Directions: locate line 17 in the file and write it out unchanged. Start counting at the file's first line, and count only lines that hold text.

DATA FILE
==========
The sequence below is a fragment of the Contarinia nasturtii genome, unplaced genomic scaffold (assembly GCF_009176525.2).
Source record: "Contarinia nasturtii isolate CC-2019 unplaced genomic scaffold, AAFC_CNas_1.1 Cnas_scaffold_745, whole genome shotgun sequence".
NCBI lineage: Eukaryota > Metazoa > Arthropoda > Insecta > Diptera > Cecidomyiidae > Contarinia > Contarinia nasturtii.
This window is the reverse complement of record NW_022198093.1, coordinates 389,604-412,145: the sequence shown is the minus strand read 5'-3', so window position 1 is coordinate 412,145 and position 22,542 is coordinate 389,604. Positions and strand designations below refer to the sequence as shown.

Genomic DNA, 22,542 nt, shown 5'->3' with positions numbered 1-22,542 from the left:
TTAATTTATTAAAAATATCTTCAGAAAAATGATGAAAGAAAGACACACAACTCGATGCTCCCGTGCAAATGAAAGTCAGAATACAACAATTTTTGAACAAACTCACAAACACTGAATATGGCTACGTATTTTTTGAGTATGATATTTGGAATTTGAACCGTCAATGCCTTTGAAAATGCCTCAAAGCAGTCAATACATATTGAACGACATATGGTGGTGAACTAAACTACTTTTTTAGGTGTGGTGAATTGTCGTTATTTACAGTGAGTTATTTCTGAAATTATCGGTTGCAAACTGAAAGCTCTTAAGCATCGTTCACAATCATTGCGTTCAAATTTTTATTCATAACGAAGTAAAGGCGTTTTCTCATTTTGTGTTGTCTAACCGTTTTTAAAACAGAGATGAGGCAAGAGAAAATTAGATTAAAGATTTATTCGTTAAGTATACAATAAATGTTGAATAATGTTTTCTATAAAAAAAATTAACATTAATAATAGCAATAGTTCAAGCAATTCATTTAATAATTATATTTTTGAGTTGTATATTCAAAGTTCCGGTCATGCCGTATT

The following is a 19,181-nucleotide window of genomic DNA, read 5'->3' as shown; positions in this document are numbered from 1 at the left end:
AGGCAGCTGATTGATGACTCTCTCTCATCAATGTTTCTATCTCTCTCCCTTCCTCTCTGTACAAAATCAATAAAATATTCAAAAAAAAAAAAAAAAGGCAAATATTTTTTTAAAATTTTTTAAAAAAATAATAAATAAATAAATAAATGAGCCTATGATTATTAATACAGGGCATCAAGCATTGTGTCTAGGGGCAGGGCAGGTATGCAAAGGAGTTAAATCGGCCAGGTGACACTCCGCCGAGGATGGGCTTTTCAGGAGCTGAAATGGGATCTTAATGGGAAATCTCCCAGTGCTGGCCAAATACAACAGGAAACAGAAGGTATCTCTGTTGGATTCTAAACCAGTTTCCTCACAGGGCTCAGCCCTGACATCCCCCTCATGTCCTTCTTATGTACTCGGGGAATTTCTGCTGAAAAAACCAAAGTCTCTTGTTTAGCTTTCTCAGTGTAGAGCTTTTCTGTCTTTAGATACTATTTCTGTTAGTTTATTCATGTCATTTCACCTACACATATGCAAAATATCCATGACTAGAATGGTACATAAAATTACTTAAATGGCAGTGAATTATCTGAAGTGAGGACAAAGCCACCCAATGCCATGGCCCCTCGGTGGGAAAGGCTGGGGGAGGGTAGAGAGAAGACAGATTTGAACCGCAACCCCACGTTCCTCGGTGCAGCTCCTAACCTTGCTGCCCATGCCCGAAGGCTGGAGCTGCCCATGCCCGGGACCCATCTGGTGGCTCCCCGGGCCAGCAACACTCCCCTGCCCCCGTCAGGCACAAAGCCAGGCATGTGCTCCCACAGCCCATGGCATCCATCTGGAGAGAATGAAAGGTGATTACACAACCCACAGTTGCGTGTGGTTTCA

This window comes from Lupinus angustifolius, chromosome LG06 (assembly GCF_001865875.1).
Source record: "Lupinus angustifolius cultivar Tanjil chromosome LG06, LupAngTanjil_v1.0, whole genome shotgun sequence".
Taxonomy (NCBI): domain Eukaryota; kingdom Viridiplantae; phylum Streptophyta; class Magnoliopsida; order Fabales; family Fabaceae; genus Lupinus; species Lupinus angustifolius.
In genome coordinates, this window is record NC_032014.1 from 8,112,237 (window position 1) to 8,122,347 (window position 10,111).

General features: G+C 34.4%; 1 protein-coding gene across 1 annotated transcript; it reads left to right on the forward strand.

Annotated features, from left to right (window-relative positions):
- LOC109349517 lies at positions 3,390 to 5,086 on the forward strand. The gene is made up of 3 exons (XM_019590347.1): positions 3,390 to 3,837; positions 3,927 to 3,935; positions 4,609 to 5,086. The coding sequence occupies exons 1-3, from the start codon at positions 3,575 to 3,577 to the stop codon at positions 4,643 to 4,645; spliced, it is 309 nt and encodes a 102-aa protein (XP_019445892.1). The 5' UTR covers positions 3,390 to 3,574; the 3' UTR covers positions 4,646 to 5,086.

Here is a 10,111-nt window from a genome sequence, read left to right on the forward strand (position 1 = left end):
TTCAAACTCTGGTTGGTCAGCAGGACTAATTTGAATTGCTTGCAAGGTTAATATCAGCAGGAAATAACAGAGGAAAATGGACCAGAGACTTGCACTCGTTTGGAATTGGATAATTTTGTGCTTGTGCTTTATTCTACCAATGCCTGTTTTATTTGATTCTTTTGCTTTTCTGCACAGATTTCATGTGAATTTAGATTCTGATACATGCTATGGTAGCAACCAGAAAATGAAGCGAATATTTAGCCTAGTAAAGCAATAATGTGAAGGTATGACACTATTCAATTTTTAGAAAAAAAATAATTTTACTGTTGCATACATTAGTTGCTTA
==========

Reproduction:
TTCAAACTCTGGTTGGTCAGCAGGACTAATTTGAATTGCTTGCAAGGTTAATATCAGCAGGAAATAACAGAGGAAAATGGACCAGAGACTTGCACTCGTTTGGAATTGGATAATTTTGTGCTTGTGCTTTATTCTACCAATGCCTGTTTTATTTGATTCTTTTGCTTTTCTGCACAGATTTCATGTGAATTTAGATTCTGATACATGCTATGGTAGCAACCAGAAAATGAAGCGAATATTTAGCCTAGTAAAGCAATAATGTGAAGGTATGACACTATTCAATTTTTAGAAAAAAAATAATTTTACTGTTGCATACATTAGTTGCTTA